The lake also received an overabundance of nutrients. Algal blooms occurred in summers and caused dissolve oxygen (DO) sags in the morning hours. These in turn caused partial fish kills and led to poor survival for young-of-the-year fish. The populations of largemouth bass and bluegills were reduced, and a bad taste and odor were noticed in fish caught in the lake, a typical phenomenon in lakes with algal blooms. The algal blooms also made the lake unsuitable and unattractive for swimming.
To address these problems, the Iowa Department of Natural Resources (IDNR) enlisted and coordinated the efforts of the following agencies:
USDA Natural Resources Conservation Service, Des Moines, Iowa
Iowa Department of Agriculture and Land Stewardship, Des Moines, Iowa
Union County Soil Conservation District, Creston, Iowa
Union County Consolidated Farm Service Agency, Creston, Iowa
Area Extension Office, Creston, Iowa
University Hygienic Laboratory, Iowa City
Participating landowners in Green Valley Lake watershed
The Phase II Restoration Project officially lasted from July 1980 to June 1986.
Based on the Phase I Diagnostic Study, the IDNR established the following goals for the Green Valley Lake Restoration Project:
- Reduce sediment/nutrient delivery to the lake to acceptable levels by installing best management practices (BMPs) on croplands in the watershed.
- Reduce resuspension of nutrients within the lake bed by deepening shallow water areas and/or containing such areas.
- Monitor chemical, physical, and biological parameters to detect changes in water quality.
CRITERIA FOR SUCCESS
IDNR selected the following criteria to be used as evidence of an effective restoration of Green Valley Lake:
- Improvements in water clarity or transparency measured with a Secchi disk.
- Low suspended solids concentrations in the lake relative to other similar lakes.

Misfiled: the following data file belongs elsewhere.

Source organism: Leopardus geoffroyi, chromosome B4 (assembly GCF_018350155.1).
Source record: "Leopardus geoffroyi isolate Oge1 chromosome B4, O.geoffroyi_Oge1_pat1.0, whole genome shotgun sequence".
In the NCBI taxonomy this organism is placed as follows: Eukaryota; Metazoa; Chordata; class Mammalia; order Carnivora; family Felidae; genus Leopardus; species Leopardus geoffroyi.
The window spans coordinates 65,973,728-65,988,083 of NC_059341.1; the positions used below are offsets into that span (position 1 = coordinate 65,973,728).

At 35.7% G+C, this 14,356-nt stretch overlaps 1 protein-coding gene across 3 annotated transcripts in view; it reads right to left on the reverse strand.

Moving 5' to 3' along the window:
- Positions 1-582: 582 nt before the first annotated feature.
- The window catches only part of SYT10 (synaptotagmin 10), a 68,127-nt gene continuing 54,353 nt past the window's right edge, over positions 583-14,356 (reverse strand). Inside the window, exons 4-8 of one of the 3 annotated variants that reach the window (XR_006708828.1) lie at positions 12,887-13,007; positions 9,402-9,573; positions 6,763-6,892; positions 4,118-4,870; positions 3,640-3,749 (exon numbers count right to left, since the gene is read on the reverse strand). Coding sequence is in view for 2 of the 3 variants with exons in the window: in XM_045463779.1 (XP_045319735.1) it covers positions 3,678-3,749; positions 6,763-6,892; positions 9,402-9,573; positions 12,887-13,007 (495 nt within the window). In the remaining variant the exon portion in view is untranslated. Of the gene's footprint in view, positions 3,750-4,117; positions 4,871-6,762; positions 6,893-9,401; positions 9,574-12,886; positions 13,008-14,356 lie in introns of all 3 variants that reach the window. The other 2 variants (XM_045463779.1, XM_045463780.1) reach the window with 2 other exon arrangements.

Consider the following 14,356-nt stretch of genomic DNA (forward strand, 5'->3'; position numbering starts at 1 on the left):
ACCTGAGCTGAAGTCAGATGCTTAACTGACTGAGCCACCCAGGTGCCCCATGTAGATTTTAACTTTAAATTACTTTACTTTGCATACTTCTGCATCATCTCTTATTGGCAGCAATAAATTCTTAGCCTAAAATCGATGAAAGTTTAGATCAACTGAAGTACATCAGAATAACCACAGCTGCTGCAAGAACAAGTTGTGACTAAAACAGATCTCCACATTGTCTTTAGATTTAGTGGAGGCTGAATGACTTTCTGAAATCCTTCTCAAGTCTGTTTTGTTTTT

- Low levels of suspended solids and plant nutrients in the inflows relative to similar streams in the region.
- Reductions in algal chlorophylls.
- Reductions in blue-green algal populations.
- Increases in public use of the State Park.
IDNR administered the project. In 1980, $569,100 in EPA Clean Lakes Program funds were received to implement Phase II restoration measures at Green Valley Lake. The Union County Soil Conservation District, in conjunction with landowners, prepared water quality management plans for individual farms surrounding the lake. Costs to implement the BMPs were shared by the Federal government (50 percent), the landowners (25 percent), and the State (25 percent). In-lake BMPs (sediment/nutrient retention dikes) were built by IDNR. Union County Soil Conservation District staff were funded by the Iowa Department of Agriculture and Land Stewardship and the USDA Natural Resources Conservation Service.
Two approaches were used to restore the lake. First, BMPs were installed on agricultural lands to reduce soil erosion. Figure 2 indicates the locations of BMPs in the surrounding watershed. When the project ended, the following BMPs had been installed: 3 grade stabilization structures, 39 tile intake terraces (totaling 32,961 m), 1 diversion (380 m long), 6 grassed waterways (totaling 2946 m), and 16 water sediment control basins. Second, two sediment/nutrient retention dikes were installed, one in each arm of the lake, to retard water flow and cause sediment to settle out. It was hoped that this would reduce sediment and nutrient loads throughout the lake.
Since 1987 additional BMPs, including 4575 m of terraces and 15 water sediment control structures, have been added. A separate crop set aside program had also reduced row cropland from 77 percent (of total cropland farmed in the region) in 1980 to 60 percent by 1989.
Green Valley Lake is classified to be used for primary and secondary contact recreation and as a drinking water supply. The goal of the monitoring program for the Clean Lakes Project was to document short-and long-term trends in the lake resulting from the implementation of BMPs. Monitoring data were collected for 6 years by the Iowa Department of Natural Resources and Iowa State University.
A bottom profile of the lake has been produced every 5 years to determine the sedimentation rate. Water quality samples were taken during runoff events and dry weather. Two in-lake monitoring sites were used. The water was monitored for pH, chlorophyll a, nitrogen, phosphorus, temperature, dissolved oxygen, total suspended solids, and Secchi disk transparency. Pesticides, metals, and fecal coliform levels were monitored in sediments and the water column. Water level, weed growth, fish kills, turbidity, and erosion were monitored as well, and fish populations were sampled twice each year to note any trends. Lake use (recreation) data were also collected.